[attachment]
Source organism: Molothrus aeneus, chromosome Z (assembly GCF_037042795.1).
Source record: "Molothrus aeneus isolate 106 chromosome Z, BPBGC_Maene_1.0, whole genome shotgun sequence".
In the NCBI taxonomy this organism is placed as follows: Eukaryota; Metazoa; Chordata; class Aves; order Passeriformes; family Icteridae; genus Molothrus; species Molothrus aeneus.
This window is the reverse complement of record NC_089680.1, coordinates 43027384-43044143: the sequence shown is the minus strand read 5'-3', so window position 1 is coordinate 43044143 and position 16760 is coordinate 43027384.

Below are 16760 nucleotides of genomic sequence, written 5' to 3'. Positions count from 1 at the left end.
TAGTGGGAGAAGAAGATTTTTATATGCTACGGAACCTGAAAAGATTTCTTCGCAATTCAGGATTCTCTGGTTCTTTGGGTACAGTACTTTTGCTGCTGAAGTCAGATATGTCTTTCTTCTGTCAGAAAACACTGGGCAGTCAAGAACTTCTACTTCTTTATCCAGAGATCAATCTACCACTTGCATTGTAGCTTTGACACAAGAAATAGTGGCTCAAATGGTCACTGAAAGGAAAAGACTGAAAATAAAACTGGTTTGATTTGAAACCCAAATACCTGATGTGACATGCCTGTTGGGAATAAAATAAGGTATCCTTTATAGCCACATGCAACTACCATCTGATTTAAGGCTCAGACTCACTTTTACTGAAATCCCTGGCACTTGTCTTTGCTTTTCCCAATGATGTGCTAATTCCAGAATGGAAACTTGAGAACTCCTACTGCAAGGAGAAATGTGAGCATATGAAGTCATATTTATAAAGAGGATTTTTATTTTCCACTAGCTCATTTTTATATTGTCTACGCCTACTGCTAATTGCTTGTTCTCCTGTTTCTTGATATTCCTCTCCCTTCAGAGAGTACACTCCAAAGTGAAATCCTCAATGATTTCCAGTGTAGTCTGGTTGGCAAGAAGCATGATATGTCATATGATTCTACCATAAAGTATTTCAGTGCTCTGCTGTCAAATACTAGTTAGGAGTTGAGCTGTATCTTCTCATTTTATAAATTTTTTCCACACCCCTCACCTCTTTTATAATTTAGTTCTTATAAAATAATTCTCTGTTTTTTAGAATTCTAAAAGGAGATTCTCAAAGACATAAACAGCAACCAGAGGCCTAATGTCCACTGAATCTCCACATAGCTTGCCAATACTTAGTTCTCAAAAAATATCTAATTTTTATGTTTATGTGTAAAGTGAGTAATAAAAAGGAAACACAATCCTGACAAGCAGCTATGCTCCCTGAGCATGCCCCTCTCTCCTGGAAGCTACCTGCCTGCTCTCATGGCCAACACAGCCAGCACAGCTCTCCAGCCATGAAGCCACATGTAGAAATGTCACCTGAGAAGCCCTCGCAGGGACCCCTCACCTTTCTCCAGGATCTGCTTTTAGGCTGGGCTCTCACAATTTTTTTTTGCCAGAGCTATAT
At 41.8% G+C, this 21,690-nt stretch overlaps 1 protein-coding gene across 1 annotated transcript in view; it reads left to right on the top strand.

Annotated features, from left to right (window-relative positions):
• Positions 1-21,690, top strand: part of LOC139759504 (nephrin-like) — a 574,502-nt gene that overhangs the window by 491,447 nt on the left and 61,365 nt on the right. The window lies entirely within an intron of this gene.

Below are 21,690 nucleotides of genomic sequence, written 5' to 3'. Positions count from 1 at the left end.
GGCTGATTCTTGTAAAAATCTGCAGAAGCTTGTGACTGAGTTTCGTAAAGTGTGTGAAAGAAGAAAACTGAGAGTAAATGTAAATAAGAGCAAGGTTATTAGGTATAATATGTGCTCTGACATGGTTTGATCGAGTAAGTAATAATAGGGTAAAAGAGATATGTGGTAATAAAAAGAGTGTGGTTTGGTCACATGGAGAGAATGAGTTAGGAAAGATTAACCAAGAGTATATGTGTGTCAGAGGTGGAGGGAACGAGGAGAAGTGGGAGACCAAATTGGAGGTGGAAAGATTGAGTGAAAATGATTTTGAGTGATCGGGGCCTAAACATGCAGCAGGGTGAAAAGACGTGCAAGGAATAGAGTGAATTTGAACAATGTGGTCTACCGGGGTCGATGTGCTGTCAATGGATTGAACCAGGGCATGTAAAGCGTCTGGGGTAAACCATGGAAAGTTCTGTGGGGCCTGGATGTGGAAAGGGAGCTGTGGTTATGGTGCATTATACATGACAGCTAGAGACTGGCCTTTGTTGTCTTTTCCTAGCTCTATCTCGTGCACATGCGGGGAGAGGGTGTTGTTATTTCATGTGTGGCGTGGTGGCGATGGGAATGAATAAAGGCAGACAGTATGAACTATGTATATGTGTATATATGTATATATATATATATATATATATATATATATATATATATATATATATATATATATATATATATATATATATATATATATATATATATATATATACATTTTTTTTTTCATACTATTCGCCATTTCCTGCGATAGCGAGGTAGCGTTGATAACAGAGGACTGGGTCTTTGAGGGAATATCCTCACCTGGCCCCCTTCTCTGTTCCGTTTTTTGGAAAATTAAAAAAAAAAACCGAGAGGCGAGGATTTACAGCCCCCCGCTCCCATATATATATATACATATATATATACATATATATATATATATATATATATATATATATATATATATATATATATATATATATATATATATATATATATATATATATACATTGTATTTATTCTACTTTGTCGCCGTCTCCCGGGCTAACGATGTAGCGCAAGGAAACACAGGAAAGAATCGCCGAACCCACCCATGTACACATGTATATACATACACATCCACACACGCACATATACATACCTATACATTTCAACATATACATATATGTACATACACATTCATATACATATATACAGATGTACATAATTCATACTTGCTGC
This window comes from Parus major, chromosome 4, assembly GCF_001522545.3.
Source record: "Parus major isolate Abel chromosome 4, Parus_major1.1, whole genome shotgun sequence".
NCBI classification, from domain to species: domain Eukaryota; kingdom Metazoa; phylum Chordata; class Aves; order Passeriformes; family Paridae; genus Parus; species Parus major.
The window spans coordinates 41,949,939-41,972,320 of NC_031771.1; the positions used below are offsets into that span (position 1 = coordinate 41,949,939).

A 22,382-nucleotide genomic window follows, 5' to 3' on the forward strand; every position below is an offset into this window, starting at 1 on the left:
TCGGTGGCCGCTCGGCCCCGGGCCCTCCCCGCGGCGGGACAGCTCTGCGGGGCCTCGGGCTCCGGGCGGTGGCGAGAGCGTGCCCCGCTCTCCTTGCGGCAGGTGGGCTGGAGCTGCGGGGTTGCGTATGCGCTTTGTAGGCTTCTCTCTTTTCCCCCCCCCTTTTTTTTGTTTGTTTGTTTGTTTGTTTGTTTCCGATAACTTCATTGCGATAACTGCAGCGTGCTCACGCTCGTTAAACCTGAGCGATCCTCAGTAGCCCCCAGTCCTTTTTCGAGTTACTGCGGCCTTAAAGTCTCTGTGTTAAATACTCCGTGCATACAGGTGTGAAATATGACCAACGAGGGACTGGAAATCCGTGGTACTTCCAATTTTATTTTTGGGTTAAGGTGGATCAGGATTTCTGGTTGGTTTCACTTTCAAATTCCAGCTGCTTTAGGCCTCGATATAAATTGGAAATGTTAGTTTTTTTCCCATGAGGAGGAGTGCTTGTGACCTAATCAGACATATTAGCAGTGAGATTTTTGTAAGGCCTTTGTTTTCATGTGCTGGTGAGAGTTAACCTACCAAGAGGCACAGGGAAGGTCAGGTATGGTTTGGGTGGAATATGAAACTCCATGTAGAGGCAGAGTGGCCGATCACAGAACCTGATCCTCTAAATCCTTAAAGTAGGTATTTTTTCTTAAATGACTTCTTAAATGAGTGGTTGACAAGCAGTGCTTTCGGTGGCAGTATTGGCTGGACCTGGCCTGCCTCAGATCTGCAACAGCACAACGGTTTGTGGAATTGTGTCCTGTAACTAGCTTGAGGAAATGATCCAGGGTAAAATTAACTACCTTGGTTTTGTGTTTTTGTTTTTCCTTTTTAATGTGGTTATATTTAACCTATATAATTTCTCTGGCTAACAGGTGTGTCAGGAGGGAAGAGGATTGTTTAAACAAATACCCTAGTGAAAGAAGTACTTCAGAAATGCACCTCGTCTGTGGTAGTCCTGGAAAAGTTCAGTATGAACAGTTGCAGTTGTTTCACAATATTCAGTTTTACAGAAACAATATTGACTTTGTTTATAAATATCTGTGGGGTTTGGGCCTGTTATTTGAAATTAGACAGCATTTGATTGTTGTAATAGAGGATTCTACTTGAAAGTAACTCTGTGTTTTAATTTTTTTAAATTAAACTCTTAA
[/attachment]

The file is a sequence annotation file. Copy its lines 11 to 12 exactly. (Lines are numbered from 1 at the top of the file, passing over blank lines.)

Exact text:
GGCTGATTCTTGTAAAAATCTGCAGAAGCTTGTGACTGAGTTTCGTAAAGTGTGTGAAAGAAGAAAACTGAGAGTAAATGTAAATAAGAGCAAGGTTATTAGGTATAATATGTGCTCTGACATGGTTTGATCGAGTAAGTAATAATAGGGTAAAAGAGATATGTGGTAATAAAAAGAGTGTGGTTTGGTCACATGGAGAGAATGAGTTAGGAAAGATTAACCAAGAGTATATGTGTGTCAGAGGTGGAGGGAACGAGGAGAAGTGGGAGACCAAATTGGAGGTGGAAAGATTGAGTGAAAATGATTTTGAGTGATCGGGGCCTAAACATGCAGCAGGGTGAAAAGACGTGCAAGGAATAGAGTGAATTTGAACAATGTGGTCTACCGGGGTCGATGTGCTGTCAATGGATTGAACCAGGGCATGTAAAGCGTCTGGGGTAAACCATGGAAAGTTCTGTGGGGCCTGGATGTGGAAAGGGAGCTGTGGTTATGGTGCATTATACATGACAGCTAGAGACTGGCCTTTGTTGTCTTTTCCTAGCTCTATCTCGTGCACATGCGGGGAGAGGGTGTTGTTATTTCATGTGTGGCGTGGTGGCGATGGGAATGAATAAAGGCAGACAGTATGAACTATGTATATGTGTATATATGTATATATATATATATATATATATATATATATATATATATATATATATATATATATATATATATATATATATATATATATATATATATATATATACATTTTTTTTTTCATACTATTCGCCATTTCCTGCGATAGCGAGGTAGCGTTGATAACAGAGGACTGGGTCTTTGAGGGAATATCCTCACCTGGCCCCCTTCTCTGTTCCGTTTTTTGGAAAATTAAAAAAAAAAACCGAGAGGCGAGGATTTACAGCCCCCCGCTCCCATATATATATATACATATATATATACATATATATATATATATATATATATATATATATATATATATATATATATATATATATATATATATATATATATATATATATACATTGTATTTATTCTACTTTGTCGCCGTCTCCCGGGCTAACGATGTAGCGCAAGGAAACACAGGAAAGAATCGCCGAACCCACCCATGTACACATGTATATACATACACATCCACACACGCACATATACATACCTATACATTTCAACATATACATATATGTACATACACATTCATATACATATATACAGATGTACATAATTCATACTTGCTGC
This window comes from Parus major, chromosome 4, assembly GCF_001522545.3.